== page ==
Prof. Kolvenbach: We have learned since the introduction of endoscopic surgery that the patient clearly benefits from these minimally invasive techniques. Postoperative recovery is faster, the patient has less pain, and he or she can resume daily activities in less time than with open surgery. In the past, vascular surgeons were preoccupied with endovascular techniques. Many vascular surgeons were reluctant to acquire endoscopic skills to treat their patients in contrast to general surgeons. This practice will change because now we have the skills and instruments to offer our patients videoendoscopic procedures with the same proven results as conventional surgery.

Veins1: Describe the minimally invasive videoendoscopic techniques that enhance the quality of vascular surgery.

Prof. Kolvenbach: My colleagues and I have developed laparoscopic techniques to treat patients with aortoiliac occlusive disease or with aortic aneurysms. Additionally, our special interest lies in endoscopic vein surgery to treat patients with advanced venous disease.

Veins 1: How do your new techniques compare to the vascular surgery options currently available?



Prof. Kolvenbach: When performing a laparoscopic aneurysm resection the hospital can discharge the patient after three or four days in contrast to a week or longer after open surgery.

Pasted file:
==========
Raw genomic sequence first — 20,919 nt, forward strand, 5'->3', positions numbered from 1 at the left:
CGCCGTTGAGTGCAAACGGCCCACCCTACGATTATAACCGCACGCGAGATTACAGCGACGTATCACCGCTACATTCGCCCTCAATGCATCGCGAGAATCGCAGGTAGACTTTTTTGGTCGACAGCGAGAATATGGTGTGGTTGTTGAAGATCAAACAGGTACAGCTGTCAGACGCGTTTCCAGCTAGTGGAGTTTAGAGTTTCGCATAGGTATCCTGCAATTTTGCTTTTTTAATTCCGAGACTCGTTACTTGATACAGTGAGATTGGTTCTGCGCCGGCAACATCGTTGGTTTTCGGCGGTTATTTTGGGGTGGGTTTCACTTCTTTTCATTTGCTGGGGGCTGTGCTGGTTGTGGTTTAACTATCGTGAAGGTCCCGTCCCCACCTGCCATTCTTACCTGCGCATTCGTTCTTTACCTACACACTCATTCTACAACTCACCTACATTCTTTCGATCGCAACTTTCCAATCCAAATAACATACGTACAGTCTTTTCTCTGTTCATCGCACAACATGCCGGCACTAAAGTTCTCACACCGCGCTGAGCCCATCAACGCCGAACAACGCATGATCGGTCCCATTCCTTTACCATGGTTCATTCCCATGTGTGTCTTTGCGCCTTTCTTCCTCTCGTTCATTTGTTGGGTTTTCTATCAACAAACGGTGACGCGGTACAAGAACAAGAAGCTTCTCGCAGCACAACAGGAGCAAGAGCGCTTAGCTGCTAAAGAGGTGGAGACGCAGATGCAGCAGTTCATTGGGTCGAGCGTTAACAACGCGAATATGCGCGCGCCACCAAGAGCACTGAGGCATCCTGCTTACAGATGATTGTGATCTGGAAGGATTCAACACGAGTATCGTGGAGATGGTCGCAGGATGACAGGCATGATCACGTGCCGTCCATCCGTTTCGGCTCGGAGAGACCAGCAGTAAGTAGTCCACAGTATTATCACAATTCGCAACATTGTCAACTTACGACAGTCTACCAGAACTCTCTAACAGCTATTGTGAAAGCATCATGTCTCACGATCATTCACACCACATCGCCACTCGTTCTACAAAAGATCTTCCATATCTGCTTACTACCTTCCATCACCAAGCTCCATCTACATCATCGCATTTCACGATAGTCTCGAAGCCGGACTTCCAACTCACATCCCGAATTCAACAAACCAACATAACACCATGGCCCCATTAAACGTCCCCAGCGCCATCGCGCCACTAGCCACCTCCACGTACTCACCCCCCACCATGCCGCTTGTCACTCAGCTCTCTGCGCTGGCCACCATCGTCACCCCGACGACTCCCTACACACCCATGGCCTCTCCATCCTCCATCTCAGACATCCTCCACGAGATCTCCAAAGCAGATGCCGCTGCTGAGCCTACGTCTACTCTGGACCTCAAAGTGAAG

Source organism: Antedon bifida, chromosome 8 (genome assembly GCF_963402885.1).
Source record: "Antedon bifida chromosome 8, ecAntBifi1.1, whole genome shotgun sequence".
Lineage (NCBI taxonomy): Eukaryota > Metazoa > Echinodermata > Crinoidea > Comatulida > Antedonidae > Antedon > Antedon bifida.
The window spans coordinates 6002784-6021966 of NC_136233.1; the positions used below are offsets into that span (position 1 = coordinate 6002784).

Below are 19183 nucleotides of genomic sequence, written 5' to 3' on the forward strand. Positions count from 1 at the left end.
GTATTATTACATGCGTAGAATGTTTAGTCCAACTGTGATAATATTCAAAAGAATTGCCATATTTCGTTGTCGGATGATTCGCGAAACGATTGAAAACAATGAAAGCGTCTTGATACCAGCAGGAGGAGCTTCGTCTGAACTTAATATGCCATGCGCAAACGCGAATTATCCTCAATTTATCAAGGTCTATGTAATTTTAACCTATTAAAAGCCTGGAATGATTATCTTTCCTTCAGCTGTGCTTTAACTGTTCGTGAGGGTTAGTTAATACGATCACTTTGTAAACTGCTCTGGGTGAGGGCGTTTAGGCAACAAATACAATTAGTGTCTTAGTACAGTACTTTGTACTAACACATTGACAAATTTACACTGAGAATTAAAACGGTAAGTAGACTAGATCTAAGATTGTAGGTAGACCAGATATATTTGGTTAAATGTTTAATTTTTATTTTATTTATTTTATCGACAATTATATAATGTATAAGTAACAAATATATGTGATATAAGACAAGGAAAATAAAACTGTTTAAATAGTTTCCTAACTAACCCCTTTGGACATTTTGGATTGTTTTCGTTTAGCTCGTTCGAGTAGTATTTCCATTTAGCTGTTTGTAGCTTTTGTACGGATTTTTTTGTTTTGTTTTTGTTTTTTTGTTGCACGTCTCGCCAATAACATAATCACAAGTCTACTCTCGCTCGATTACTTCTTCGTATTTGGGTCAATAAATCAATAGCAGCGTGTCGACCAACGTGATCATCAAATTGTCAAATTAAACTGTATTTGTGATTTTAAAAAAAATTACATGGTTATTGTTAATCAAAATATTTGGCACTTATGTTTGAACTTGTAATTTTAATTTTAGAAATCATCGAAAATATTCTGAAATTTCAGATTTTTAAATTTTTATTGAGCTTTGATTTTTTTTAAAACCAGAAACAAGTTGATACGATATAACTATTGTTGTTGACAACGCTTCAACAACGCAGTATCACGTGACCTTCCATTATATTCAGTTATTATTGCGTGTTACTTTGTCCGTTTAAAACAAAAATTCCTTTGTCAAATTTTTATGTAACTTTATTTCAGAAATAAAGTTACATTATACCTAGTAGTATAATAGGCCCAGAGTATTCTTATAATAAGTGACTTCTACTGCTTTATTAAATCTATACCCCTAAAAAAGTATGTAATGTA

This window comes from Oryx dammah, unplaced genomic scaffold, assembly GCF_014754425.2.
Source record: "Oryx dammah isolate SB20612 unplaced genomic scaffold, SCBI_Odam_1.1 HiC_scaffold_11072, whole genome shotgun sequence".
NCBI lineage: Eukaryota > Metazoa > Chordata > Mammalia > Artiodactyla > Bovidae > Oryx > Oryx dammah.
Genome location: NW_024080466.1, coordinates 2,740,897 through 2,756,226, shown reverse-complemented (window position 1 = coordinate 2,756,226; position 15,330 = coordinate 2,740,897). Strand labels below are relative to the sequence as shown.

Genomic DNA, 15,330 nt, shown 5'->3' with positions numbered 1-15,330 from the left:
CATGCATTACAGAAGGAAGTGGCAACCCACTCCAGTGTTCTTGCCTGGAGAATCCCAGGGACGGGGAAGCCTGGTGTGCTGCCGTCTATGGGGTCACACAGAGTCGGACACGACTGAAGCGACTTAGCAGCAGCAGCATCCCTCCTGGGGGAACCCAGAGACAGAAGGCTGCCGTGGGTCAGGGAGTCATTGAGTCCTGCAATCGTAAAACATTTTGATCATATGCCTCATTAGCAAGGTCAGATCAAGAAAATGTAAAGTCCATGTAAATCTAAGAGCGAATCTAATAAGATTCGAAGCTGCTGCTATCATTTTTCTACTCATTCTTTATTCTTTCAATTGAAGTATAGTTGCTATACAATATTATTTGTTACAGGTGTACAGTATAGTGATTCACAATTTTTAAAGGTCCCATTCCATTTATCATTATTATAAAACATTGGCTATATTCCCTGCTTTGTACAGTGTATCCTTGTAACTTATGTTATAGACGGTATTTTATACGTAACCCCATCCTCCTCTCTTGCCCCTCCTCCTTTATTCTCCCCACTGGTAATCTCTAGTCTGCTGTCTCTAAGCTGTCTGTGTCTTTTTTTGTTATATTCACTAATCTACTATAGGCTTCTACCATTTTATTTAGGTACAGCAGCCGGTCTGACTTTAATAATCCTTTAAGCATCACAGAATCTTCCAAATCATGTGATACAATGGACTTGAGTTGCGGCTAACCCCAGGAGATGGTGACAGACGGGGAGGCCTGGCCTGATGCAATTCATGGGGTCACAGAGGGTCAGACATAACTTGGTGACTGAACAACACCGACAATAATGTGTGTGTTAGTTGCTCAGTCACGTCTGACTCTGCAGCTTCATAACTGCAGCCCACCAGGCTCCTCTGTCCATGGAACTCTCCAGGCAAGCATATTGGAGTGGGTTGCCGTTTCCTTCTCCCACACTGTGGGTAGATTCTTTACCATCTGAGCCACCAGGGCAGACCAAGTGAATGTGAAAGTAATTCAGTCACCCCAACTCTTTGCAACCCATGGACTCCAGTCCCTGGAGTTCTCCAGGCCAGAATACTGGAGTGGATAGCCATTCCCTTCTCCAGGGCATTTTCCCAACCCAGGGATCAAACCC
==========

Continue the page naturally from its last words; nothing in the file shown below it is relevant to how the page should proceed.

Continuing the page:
The techniques are the same (aneurysm resection or bypass surgery), but the access is considerably smaller. Therefore, postoperative recovery is faster and the patient experiences less pain. Long-term results of these procedures are
equivalent to open surgery and better compared to other minimally invasive techniques.

Veins 1: Besides aortic aneurysms, what other conditions do your techniques target?

Prof. Kolvenbach: We can treat patients with abdominal aortic aneurysms that otherwise would rupture causing instant death. Patients with occlusive disease, which ultimately can cause limb loss, also benefit from these procedures. Throughout the world, there are numerous centers performing this kind of surgery that was first introduced in Canada and the United States. We adopted the techniques developed by these North American surgeons and tried to develop them further.